This error occurs only on compressed files (zips, tar, gzip, uuencode, office files, etc.)  It indicates that a container recursively nests other container files more than then maximum nesting value set by FSSP.  FSSP has a default MaxNestedCompressedFile value of five, and a default MaxNestedAttachments value of 30.  These values can be increased, but it recommended to limit the increases to 10 and 60 respectively.  Increasing these values further could result in stack overflow crashes, Denial of Service attacks, more timeouts, and/or performance issues.

 

 

Settings used to control how FSSP behaves when updating infected files

These settings control the action FSSP takes for large infected container files and exceedingly nested container files.

LargeInfectedContainerFile

This error occurs only on compressed files (zips, tar, gzip, uuencode, office files, etc.)  When this error occurs, it means FSSP was attempting to update a file within a container file, but the container file is too big.  Instead of replacing one file in the container, the entire container will be replaced with deletion text.

FSSP has a default value to only clean compressed files under 25 MB, stored in the registry value MAX_COMPRESSED_FILE_SIZE.  Increasing this value could cause Denial of Service attacks, more timeouts, and/or performance issues.

ExceedinglyInfected

This error occurs only on compressed files (zips, tar, gzip, uuencode, office files, etc.)  When this error occurs, FSSP has detected numerous viruses within the same container file, and rather than continuing to scan this container file, the entire container file is blocked. FSSP uses a default of five, stored in the registry key MaxContainerFileInfections.  Increasing this value could cause Denial of Service attacks, more timeouts, and/or performance issues.

 

Forefront and Memory usage

Another important consideration when evaluating the performance of your SharePoint servers running FSSP is the impact of the antivirus scanning engines. Forefront utilizes many third-party virus scanning engines and components to provide virus and keyword filtering of the SharePoint server.  The Forefront team has automated backend systems that are constantly stressing these 3rd party components to ensure that they are behaving correctly and utilizing memory as efficiently as possible.  There have been incidents in the past, however, where a memory leak has been introduced through the update of one of our third-party engines.  We are continually improving our back end tests to be able to detect these memory leaks before they are published.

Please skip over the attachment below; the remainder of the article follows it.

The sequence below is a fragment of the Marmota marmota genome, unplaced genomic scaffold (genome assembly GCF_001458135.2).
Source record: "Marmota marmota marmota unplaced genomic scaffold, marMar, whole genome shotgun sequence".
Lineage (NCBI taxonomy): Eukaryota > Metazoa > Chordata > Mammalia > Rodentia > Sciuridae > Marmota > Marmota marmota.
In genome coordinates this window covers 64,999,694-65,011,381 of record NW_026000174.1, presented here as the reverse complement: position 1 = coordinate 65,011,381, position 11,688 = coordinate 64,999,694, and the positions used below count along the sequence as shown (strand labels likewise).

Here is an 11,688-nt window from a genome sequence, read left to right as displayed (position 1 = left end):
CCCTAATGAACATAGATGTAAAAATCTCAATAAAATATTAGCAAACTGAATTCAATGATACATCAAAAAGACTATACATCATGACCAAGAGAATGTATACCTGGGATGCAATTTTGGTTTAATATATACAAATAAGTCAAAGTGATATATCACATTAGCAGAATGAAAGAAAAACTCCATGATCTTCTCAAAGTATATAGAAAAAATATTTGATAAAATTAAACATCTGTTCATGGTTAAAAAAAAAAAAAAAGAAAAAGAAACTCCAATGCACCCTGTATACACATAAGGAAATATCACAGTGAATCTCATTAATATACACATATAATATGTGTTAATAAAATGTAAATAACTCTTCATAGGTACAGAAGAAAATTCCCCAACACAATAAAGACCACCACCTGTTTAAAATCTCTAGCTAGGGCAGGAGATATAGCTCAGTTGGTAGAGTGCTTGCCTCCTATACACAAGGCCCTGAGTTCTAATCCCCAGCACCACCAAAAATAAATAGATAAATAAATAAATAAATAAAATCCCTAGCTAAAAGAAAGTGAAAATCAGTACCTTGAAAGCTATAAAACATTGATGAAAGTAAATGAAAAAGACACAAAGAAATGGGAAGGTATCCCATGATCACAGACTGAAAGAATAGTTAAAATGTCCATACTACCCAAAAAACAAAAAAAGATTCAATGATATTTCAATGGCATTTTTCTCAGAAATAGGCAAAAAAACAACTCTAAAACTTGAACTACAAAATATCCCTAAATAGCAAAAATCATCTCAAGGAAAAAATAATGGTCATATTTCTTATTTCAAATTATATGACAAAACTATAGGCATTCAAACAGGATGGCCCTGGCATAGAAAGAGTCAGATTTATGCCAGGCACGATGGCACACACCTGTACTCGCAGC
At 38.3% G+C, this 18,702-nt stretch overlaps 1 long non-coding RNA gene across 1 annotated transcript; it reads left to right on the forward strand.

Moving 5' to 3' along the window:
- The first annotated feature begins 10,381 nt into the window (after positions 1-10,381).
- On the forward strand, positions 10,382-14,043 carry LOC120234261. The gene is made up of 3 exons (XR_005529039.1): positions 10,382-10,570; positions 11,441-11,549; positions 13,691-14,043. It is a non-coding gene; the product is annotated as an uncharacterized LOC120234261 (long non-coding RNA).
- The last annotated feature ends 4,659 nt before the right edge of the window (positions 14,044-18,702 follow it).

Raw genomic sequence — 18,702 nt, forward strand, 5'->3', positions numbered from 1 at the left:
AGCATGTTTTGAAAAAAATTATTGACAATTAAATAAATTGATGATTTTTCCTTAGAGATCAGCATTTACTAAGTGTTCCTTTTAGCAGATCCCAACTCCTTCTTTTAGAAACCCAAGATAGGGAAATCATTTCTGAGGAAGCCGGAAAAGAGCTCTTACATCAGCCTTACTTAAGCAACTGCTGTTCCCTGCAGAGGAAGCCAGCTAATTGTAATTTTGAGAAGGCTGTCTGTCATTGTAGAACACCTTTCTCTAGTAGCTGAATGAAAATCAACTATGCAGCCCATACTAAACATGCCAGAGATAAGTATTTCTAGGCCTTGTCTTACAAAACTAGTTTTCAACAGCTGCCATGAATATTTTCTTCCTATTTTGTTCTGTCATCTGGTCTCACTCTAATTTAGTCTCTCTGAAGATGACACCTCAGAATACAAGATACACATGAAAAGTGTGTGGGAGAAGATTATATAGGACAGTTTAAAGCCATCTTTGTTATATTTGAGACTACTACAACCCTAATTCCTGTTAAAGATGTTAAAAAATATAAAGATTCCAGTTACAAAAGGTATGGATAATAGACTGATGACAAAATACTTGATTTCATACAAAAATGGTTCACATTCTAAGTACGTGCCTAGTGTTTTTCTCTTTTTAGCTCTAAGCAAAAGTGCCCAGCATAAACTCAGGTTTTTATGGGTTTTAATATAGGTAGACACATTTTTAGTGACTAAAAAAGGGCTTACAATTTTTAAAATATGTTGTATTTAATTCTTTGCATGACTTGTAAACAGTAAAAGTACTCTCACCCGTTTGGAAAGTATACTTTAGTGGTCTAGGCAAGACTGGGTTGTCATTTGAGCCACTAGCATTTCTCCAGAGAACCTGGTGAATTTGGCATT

If FSSP is unable to allocate memory while scanning a file, it currently does not differentiate between a large memory allocation that failed (because it is just too big) vs. a small allocation that failed (because a leak has consumed all usable memory).   Depending on the type of file being scanned, and where in the scanning the memory allocation failure occurs, FSSP may report the problem as a “corrupted compressed” file, as an engine error, or as a scanning process exception.

A new feature has been added to FSSP SP3 to provide an additional layer of protection in the event a third-party vendor releases an update with a leak that is not detected by our back-end testing.  The new feature is to periodically recycle the FSSP scanning processes in a controlled manner.  This new registry key (named RecycleSPScanJobs) limits the life of our scanning processes to a finite time.  By recycling the FSSP scanning processes, any leaked memory is recovered, thus reducing the probability of encountering a memory allocation failure.  This feature will sequentially restart one scanning processes at a time, and the scanning load is shared among the other scanning processes during the recycle.  We recommend setting this new registry key to 96 hours. 

The registry key is a DWORD named “RecycleSPScanJobs” and is specified in seconds.  To set this value to 96 hours, you will need to create the key and enter a value of 345,600 (which is 60 seconds * 60 minutes * 24 hours * 4 days).  This will cause Forefront to reset its scanning processes every 4 days.